The Maritime Museum in Barcelona is appropriately housed in the Royal Shipyard. The building itself is pretty remarkable, with parts dating back to 1285. There is written evidence from 1241 during the reign of James I of Aragon, that the site was dedicated to shipbuilding from even earlier and recent excavations uncovered a Roman graveyard on the site.
The goal of the shipyard was building galleys for the Aragonese Armada, but as was the norm for the time, it also doubled as a naval arsenal. At the height of its use, in 1423, the shipyard produced twelve galleys at the same time for the then ruler Alfonso V of Aragon. In 1571 the galley 'Real' was built for John of Austria and became the flagship in the Battle of Lepanto, where Christian forces known as the 'Holy League' defeated the fleet of the Ottoman Empire in the Gulf of Corinth. A replica of the galley is the centre piece of the museum.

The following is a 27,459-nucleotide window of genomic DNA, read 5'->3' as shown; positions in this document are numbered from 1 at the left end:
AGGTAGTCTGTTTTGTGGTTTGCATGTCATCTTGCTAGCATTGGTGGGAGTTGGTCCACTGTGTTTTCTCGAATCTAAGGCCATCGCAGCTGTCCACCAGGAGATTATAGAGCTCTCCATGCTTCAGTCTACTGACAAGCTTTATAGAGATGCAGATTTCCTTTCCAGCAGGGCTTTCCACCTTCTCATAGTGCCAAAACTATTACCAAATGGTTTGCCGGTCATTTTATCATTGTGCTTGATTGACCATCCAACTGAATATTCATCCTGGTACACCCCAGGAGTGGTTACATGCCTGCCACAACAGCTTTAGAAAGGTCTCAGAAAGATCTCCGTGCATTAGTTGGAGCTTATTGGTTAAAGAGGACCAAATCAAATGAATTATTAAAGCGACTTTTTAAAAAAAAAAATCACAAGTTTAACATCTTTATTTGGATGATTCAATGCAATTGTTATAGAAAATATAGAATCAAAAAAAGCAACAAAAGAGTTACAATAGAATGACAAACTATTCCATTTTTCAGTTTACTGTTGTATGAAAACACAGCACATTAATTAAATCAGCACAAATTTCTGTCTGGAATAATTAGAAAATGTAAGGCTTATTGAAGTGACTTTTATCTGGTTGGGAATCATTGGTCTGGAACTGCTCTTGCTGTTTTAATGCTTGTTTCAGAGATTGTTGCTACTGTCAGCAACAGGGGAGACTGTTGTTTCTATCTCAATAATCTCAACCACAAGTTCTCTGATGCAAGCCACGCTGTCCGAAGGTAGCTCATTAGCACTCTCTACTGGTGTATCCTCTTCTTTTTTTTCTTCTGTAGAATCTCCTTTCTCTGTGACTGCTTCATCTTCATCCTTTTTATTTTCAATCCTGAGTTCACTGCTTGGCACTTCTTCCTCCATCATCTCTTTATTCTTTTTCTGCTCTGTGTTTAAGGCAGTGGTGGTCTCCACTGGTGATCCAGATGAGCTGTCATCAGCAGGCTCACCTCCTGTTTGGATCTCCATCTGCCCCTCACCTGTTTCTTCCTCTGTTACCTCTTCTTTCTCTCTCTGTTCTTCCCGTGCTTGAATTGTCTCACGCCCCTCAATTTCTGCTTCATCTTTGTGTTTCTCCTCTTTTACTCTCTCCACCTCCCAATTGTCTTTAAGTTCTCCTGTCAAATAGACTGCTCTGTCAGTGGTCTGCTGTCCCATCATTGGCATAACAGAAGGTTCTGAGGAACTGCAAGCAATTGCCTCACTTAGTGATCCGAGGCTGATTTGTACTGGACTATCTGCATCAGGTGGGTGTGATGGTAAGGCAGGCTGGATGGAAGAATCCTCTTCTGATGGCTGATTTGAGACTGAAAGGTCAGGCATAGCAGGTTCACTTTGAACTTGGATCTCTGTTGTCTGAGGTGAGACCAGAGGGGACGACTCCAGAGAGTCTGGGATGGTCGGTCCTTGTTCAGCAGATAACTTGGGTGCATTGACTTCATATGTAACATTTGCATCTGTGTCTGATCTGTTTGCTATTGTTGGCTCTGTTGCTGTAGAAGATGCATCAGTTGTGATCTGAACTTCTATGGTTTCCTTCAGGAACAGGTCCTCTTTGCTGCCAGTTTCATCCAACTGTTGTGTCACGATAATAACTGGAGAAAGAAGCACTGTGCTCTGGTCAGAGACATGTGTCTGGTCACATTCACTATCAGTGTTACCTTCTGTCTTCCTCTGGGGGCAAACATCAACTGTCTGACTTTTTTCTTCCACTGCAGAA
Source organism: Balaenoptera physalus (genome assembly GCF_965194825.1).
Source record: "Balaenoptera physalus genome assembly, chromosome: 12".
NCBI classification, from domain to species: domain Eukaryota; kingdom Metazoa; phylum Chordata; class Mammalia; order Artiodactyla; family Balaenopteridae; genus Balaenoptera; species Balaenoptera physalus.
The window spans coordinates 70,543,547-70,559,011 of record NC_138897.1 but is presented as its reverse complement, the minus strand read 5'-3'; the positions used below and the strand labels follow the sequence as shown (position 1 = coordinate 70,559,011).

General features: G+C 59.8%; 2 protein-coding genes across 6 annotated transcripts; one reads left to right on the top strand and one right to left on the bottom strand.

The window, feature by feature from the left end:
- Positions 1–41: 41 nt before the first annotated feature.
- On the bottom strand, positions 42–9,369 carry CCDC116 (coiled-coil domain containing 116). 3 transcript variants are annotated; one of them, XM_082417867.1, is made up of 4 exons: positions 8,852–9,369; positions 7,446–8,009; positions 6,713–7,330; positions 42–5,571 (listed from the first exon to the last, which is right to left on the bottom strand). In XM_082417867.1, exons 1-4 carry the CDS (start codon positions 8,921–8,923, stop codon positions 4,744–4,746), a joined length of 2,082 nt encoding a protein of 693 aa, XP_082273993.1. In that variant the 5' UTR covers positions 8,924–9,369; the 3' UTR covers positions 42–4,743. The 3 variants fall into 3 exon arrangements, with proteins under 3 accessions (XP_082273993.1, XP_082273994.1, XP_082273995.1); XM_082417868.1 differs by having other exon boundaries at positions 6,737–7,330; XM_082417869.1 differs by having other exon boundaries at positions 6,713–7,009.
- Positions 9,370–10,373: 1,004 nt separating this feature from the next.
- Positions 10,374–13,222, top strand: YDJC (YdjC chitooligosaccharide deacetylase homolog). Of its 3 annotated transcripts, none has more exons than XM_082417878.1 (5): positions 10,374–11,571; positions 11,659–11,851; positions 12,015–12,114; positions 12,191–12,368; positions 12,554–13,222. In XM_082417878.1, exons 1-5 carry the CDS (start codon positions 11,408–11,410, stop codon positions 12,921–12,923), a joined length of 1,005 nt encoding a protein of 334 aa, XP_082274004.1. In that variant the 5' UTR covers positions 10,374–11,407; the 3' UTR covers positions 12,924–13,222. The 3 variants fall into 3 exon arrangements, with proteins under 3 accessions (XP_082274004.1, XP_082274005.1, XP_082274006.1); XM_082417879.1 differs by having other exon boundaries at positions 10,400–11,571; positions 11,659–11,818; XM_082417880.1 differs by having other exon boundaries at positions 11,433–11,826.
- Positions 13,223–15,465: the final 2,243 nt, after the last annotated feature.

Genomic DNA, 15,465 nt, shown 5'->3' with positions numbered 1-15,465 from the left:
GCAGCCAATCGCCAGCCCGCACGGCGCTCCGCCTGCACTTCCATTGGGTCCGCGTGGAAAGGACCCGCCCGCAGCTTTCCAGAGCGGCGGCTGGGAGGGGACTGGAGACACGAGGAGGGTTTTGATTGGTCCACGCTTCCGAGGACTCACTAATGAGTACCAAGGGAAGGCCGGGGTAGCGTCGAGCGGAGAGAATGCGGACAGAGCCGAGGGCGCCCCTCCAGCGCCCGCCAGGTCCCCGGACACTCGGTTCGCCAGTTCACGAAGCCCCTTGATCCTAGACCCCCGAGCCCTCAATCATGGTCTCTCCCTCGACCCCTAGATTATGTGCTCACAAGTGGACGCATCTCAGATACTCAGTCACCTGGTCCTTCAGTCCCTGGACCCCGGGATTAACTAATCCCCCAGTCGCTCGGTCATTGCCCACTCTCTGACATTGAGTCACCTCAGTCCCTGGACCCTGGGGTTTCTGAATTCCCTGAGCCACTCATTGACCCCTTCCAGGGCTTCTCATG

The shipyards continued to produce vessels until the mid 18th Century when operations were moved to Cartagena and the Spanish Army moved in. The building was eventually given to Barcelona City Council in 1935 and the Maritime Museum opened its doors in 1941.
The Maritime Museum itself shows the story of navigation interwoven with the history of the Spanish Navy. Apart from examples of various craft, you can see art work, models, navigational instruments and weapons. The museum regulary hosts local events, including the super cool Barcelona Surf Film Festival.
If you visit on a Sunday after 3 o'clock in the afternoon you can get in for FREE! Yeeha and the little cafe in the courtyard is a great place to escape the madness at the bottom of Las Ramblas.
Temporary Exhibits Free Of Charge
NO TICKETS AVAILABLE ONLINE
Mon to Sun
10.00 until 20.00
closed Dec 25 & 26 / Jan 1 & 6